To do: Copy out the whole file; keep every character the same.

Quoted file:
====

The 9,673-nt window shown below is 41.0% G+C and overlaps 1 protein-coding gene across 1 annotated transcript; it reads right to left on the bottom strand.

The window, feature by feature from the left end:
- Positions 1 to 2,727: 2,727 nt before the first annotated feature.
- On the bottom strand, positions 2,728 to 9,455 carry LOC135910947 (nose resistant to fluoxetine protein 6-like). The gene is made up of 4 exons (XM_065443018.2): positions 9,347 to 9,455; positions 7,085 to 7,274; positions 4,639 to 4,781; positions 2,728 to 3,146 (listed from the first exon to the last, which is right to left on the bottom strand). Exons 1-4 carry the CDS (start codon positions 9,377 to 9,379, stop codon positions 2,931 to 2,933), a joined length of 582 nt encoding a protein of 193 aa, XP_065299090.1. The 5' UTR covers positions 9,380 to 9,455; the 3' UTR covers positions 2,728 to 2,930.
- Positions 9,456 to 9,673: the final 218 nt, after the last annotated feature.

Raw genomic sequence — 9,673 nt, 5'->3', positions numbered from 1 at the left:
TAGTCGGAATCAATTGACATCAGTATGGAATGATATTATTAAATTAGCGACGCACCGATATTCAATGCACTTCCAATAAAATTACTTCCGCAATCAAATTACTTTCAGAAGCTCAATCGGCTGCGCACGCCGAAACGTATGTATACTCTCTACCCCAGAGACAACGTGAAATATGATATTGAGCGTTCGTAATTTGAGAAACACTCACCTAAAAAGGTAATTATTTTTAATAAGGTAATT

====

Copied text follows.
The 9,673-nt window shown below is 41.0% G+C and overlaps 1 protein-coding gene across 1 annotated transcript; it reads right to left on the bottom strand.

The window, feature by feature from the left end:
- Positions 1 to 2,727: 2,727 nt before the first annotated feature.
- On the bottom strand, positions 2,728 to 9,455 carry LOC135910947 (nose resistant to fluoxetine protein 6-like). The gene is made up of 4 exons (XM_065443018.2): positions 9,347 to 9,455; positions 7,085 to 7,274; positions 4,639 to 4,781; positions 2,728 to 3,146 (listed from the first exon to the last, which is right to left on the bottom strand). Exons 1-4 carry the CDS (start codon positions 9,377 to 9,379, stop codon positions 2,931 to 2,933), a joined length of 582 nt encoding a protein of 193 aa, XP_065299090.1. The 5' UTR covers positions 9,380 to 9,455; the 3' UTR covers positions 2,728 to 2,930.
- Positions 9,456 to 9,673: the final 218 nt, after the last annotated feature.

Raw genomic sequence — 9,673 nt, 5'->3', positions numbered from 1 at the left:
TAGTCGGAATCAATTGACATCAGTATGGAATGATATTATTAAATTAGCGACGCACCGATATTCAATGCACTTCCAATAAAATTACTTCCGCAATCAAATTACTTTCAGAAGCTCAATCGGCTGCGCACGCCGAAACGTATGTATACTCTCTACCCCAGAGACAACGTGAAATATGATATTGAGCGTTCGTAATTTGAGAAACACTCACCTAAAAAGGTAATTATTTTTAATAAGGTAATT